Celebrated Nashville guitarist Jimmy Capps dies at 81
Celebrated Nashville guitarist and Musician’s Hall Of Famer Jimmy Capps has died at the age of 81. News of his death was confirmed to The Tennessean by the Grand Ole Opry, of which Capps was a long-time member. No cause of death was announced.
As a sessionist, Capps was highly sought after, lending his guitar playing to the likes of Johnny Cash and Dolly Parton. In the studio, Capps was responsible for laying down six-string parts behind numerous country standards from Kenny Rogers’ The Gambler to George Strait’s Amarillo By Morning.
In 1958, Capps successfully auditioned to be the guitarist in the Louvin Brothers’ band, a moment he credited as most instrumental to his music career. “Thanks to Charlie [Louvin]…I guess I owe my whole career to him,” Capps wrote in his autobiography The Man in Back.
“That one split-second decision that he made is the reason I am here. That decision made all the difference in my life.”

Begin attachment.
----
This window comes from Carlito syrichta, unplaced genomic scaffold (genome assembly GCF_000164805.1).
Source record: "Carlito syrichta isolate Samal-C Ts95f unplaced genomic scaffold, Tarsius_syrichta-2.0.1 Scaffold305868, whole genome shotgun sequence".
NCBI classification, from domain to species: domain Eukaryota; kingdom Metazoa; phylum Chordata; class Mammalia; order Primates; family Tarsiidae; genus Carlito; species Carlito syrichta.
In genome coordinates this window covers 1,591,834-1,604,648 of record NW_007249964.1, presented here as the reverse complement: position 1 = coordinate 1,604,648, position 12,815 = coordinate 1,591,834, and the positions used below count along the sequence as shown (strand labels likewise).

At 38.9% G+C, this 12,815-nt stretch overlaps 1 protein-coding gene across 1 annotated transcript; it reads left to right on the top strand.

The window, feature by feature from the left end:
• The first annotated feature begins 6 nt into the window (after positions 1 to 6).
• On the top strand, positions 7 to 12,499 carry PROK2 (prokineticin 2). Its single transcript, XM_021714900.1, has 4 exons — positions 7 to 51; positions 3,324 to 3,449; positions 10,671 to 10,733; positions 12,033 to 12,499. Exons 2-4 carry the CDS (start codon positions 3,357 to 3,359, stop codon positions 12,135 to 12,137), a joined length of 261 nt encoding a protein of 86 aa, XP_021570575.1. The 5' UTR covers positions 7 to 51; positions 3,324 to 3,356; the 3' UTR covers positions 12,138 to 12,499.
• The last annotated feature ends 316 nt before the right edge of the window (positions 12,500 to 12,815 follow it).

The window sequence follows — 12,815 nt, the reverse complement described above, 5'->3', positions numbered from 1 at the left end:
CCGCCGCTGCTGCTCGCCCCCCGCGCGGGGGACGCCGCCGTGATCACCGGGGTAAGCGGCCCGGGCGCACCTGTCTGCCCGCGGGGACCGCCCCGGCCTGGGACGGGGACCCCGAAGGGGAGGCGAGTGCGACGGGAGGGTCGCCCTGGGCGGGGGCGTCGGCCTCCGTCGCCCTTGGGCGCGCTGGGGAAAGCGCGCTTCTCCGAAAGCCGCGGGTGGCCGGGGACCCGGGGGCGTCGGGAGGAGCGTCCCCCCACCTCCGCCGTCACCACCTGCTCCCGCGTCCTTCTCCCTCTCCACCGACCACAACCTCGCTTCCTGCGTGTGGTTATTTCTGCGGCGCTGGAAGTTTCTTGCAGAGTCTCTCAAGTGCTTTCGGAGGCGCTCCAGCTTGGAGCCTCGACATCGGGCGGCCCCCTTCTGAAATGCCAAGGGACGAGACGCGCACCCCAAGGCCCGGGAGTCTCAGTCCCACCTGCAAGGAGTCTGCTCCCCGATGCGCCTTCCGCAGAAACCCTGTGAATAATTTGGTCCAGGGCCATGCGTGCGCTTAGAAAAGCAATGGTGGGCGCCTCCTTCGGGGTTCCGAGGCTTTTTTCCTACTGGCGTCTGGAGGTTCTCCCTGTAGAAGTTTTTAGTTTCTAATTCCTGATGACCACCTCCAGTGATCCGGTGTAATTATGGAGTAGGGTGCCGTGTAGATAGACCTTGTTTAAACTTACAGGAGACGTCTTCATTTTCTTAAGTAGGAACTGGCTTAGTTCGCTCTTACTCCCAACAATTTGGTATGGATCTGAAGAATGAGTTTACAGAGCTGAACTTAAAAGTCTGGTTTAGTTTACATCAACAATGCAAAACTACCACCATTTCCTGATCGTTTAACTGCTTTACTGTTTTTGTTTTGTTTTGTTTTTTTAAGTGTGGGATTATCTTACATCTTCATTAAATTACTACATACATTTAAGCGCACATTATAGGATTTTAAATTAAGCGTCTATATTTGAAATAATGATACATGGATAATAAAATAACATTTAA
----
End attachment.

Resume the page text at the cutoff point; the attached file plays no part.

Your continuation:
Capps would perform his first show at the Opry alongside the Louvin Brothers, and by the following year, was made an official member of the Grand Ole Opry. In 1967, he had joined the Opry’s house band as the lead guitarist backing guest performers each week until his passing.
Vocal quartet, the Oak Ridge Boys’ – who enlisted Capps to perform on their 1981 hit song, Elvira– shared a Twitter post in remembrance of the late musician.
“The heavenly choir has gained one of the finest players to ever play,” they wrote. “And quite frankly one of the finest men to ever live.”
We lost a dear friend last night … legendary guitarist Jimmy Capps went home … this is another loss that is so hard to process … the heavenly choir has gained one of the finest players to ever play … and quite frankly one of the finest men to ever live #JIMMYCAPPS pic.twitter.com/OHkWvuZGpB
— The Oak Ridge Boys (@oakridgeboys) June 2, 2020
In his 2019 interview with the American Federation Of Musicians, Capps reflected on his over 6-decade long music career, admitting that he felt blessed to do what he loved on a daily basis.
“It’s been that way all down through the career I’ve had,” he said. “Every day is different, and that’s just it: You get up wanting to do what you love. And not everyone is blessed with being able to do a job that they love. But I have been.”
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